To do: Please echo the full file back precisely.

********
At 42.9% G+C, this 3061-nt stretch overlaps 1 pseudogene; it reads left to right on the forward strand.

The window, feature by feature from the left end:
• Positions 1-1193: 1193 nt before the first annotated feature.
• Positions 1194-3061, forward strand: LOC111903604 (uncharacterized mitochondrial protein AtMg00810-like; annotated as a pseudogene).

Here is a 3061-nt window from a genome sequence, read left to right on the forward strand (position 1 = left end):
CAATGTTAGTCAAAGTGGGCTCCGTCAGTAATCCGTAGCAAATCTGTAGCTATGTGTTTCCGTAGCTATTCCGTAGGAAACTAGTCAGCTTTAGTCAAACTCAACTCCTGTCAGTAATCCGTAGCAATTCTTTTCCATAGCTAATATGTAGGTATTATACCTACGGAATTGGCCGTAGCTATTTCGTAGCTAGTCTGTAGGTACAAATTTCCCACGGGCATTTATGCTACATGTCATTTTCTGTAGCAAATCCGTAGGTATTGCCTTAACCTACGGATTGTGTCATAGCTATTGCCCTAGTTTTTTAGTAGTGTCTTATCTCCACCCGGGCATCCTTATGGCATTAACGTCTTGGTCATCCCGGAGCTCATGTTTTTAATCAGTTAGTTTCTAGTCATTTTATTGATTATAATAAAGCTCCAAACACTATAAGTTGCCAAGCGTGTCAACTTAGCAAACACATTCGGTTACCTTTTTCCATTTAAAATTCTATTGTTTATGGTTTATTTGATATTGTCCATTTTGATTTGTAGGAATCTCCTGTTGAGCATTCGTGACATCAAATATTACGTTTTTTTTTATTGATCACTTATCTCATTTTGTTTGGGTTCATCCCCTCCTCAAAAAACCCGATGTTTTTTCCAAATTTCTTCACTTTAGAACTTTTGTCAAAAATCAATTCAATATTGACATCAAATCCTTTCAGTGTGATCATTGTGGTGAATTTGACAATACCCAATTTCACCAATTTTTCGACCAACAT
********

At 42.9% G+C, this 3061-nt stretch overlaps 1 pseudogene; it reads left to right on the forward strand.

The window, feature by feature from the left end:
• Positions 1-1193: 1193 nt before the first annotated feature.
• Positions 1194-3061, forward strand: LOC111903604 (uncharacterized mitochondrial protein AtMg00810-like; annotated as a pseudogene).

Here is a 3061-nt window from a genome sequence, read left to right on the forward strand (position 1 = left end):
CAATGTTAGTCAAAGTGGGCTCCGTCAGTAATCCGTAGCAAATCTGTAGCTATGTGTTTCCGTAGCTATTCCGTAGGAAACTAGTCAGCTTTAGTCAAACTCAACTCCTGTCAGTAATCCGTAGCAATTCTTTTCCATAGCTAATATGTAGGTATTATACCTACGGAATTGGCCGTAGCTATTTCGTAGCTAGTCTGTAGGTACAAATTTCCCACGGGCATTTATGCTACATGTCATTTTCTGTAGCAAATCCGTAGGTATTGCCTTAACCTACGGATTGTGTCATAGCTATTGCCCTAGTTTTTTAGTAGTGTCTTATCTCCACCCGGGCATCCTTATGGCATTAACGTCTTGGTCATCCCGGAGCTCATGTTTTTAATCAGTTAGTTTCTAGTCATTTTATTGATTATAATAAAGCTCCAAACACTATAAGTTGCCAAGCGTGTCAACTTAGCAAACACATTCGGTTACCTTTTTCCATTTAAAATTCTATTGTTTATGGTTTATTTGATATTGTCCATTTTGATTTGTAGGAATCTCCTGTTGAGCATTCGTGACATCAAATATTACGTTTTTTTTTATTGATCACTTATCTCATTTTGTTTGGGTTCATCCCCTCCTCAAAAAACCCGATGTTTTTTCCAAATTTCTTCACTTTAGAACTTTTGTCAAAAATCAATTCAATATTGACATCAAATCCTTTCAGTGTGATCATTGTGGTGAATTTGACAATACCCAATTTCACCAATTTTTCGACCAACAT